These all techniques solve a complex equation and as the solution is found or not found, it is copied into the new block. Every time a transaction takes place a new block gets generated and all the changes gets reflected into the block. This process becomes time consuming and also energy consuming.


In mining techniques once the changes are done in the new block it cannot be reversed or deleted. So, it is also called as immutable constructs as the permission for random accessing and write are not allowed or cannot be done by any way. This becomes a positive point of the blockchain as a transparency is seen in the blocks. The security of blockchain is dependent upon the compute-intensive algorithm. This prevents the double spending of bitcoins and also getting acknowledgements with confirmed transactions. The bitcoin system is a distributed system i.e. it has peer to peer network. The proof-of-work algorithm needs very high energy. According to the previous research papers the energy consumption was in the range of 100-500 MW [1]. In the beginning, energy required to mine a single bitcoin is minimum 2.55 gigawatts (GW) which is equal to the energy of 22 terawatt-hour per year which is almost same as the energy required for Ireland [6]. Cambridge Bitcoin Electricity Consumption Index says that the global bitcoin network is consuming about more than seven gigawatts of electricity. Nowadays the electricity which is required is 64 Terawatt which is almost equal to the electricity used by Switzerland (58TWh per year) and Columbia (68 TWh per year) [7].

As the bitcoins gained popularity because it offered strong financial incentive it gave rise to new miners day by day. The miners had to use general-purpose computers but later on as the bitcoins decreased in number their algorithmic complexity also increased leading to heavy processing of hardware to mine a single bitcoin. The miners initially used CPU (central processing unit) for mining which had the least power consumption as well as least heat emission while processing. CPU based mining can lead to hardware specific implementations which will lead to centralization. Later the second-generation computer having graphics processing unit, came into picture in 2010. The hash rate was 16-108 during the usage of the CPU. But later on the hash rate increased to 1010-1013 hashes for ASIC hardware [1]. The energy consumed by a small bitcoin mine (in order of 10 MW) will be compared to the energy consumed by small countries like Denmark, Bangladesh which consumes electricity in the range of 3-6 MW [2].

The environmental sustainability of bitcoin mining can be compared to the mining of natural resources. The more we mine bitcoin the more it will lead to their extinction. This will cause the rise in the demands of bitcoin and also the price of it will increase. Highly secure cryptographic algorithms are used for bitcoin mining which is based on blockchain technology. As blockchain is peer to peer technology it is spread very widely in the world. The carbon dioxide which is emitted by the processor or mining hardware is equal to the CO2 emitted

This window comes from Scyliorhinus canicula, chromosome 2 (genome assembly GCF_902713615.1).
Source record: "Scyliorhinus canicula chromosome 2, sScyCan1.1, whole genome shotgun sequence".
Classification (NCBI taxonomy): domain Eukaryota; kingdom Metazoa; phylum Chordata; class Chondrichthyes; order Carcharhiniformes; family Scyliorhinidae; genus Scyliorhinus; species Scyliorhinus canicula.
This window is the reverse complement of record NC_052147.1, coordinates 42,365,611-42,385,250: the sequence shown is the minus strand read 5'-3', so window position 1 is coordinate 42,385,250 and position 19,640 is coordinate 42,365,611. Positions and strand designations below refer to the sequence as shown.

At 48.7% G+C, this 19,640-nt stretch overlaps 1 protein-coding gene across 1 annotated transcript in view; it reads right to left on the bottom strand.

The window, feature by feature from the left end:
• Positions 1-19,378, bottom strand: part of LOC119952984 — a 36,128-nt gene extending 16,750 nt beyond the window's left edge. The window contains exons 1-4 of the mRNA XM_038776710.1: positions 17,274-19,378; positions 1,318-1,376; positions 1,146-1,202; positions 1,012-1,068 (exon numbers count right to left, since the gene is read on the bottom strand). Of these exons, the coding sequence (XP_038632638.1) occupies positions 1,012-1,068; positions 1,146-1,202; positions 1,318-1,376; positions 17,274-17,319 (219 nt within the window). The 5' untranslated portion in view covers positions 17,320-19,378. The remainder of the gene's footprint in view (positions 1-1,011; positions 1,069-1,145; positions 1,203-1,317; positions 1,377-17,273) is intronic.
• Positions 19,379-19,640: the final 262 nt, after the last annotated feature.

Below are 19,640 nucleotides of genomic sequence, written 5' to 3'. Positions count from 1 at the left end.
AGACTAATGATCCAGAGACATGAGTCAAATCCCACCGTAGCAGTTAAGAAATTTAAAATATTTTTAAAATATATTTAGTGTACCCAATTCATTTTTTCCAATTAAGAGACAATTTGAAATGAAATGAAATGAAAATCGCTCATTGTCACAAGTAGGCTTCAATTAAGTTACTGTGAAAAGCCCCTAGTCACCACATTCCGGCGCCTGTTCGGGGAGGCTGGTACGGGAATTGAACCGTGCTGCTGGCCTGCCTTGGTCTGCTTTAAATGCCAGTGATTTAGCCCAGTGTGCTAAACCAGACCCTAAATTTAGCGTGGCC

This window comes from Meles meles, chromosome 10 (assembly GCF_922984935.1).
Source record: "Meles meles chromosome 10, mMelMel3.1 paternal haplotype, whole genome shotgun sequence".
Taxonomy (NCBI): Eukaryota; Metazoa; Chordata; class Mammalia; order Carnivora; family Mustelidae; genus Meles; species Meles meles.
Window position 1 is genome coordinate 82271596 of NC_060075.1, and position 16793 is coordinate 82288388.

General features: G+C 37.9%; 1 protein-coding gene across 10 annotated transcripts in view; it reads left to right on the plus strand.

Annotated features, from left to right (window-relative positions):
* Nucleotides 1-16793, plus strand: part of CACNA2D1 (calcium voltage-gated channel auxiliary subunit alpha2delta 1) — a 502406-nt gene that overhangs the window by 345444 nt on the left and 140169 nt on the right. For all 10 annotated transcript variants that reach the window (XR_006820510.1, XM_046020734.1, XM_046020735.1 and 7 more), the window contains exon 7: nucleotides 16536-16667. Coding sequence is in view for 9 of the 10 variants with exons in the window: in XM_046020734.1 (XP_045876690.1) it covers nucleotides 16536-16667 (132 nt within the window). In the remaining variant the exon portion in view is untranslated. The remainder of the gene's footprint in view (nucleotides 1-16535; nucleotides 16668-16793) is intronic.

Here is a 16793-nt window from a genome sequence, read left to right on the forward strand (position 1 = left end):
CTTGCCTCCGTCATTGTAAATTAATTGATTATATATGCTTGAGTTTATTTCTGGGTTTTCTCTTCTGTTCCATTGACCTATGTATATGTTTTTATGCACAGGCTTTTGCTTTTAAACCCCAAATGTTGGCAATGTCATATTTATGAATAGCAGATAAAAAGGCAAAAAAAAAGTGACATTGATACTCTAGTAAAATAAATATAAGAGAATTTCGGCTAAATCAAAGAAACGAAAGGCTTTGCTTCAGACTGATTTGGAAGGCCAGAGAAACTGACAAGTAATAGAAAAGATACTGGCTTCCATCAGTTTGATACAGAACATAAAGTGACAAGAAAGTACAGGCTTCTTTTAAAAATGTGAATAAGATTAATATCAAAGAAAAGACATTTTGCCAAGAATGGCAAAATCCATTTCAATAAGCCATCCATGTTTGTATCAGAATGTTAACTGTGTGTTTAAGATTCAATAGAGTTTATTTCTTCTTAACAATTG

by one million vehicles in the 2 years period [5]. 4.6 CO2 is emitted for each dollar spent on bitcoins electricity.


If bitcoin mining is done for a limited period of time and amount then the balance of nature will be maintained. The environment will not get polluted or get heated up due to excessive mining. And also, the waste of energy will not take place. The electricity which is consumed while mining the bitcoin is observed to be roughly consuming 0.25 percent of worlds entire electricity consumption. The transactions of blockchain always generate a new block which needs very large memory as the data stored in the blockchain is of high quality. This leads to the problem of storage of the transactions and changes. The blockchain archiving techniques of transaction is yet to be discovered, hence till then the storage of blockchain will be the biggest problem as it is in Terabytes (TB) and Gigabytes (GB). Hence from a point the blockchain is a boon for humans if it is used in banks and other transaction but if it is used for bitcoin mining it can become a curse for the humans.


Mrs. Supriya Aras: Help in Domain knowledge, Paper writing & review, Mrs. Prajakta Soman: Help in paper review, Mr. Sachin Bhoite: Help in paper review, Mrs. Barnali Goswami: help in paper formatting.


  1. Sustainability of bitcoin and blockchains by Harald Vranken.

  2. Opinions on Sustainability of Smart Cities in the Context of Energy Challenges by Oluwaseun Fadeyi, Ondrej Krejcar, Petra Maresova, Kamil Kuca , Peter Brida and Ali Selamat.

  3. blockchain Accessed on 23-02-2020 14:00


  5. Current Trends in Sustainability of Bitcoins and Related Blockchain Technology by Pasquale Giungato, Roberto Rana, Angela Tarabella and Caterina Tricase.

  6. explains/2018/07/09/why-bitcoin-uses-so-much-energy Accessed on 23-02-2020 14:00

  7. consumption-annual-calculation-cambridge-index-cbeci-country- comparison Accessed on 23-02-2020 14:00

  8. Blockchain technology in the energy sector: A systematic review of challenges and opportunities Merlinda Andonia, Valentin Robua, David Flynna, Simone Abramb, Dale Geachc, David Jenkinsd, Peter McCallumd, Andrew Peacockd.

  9. Bitcoin: Benefit or Curse? By George F. Hurlburt.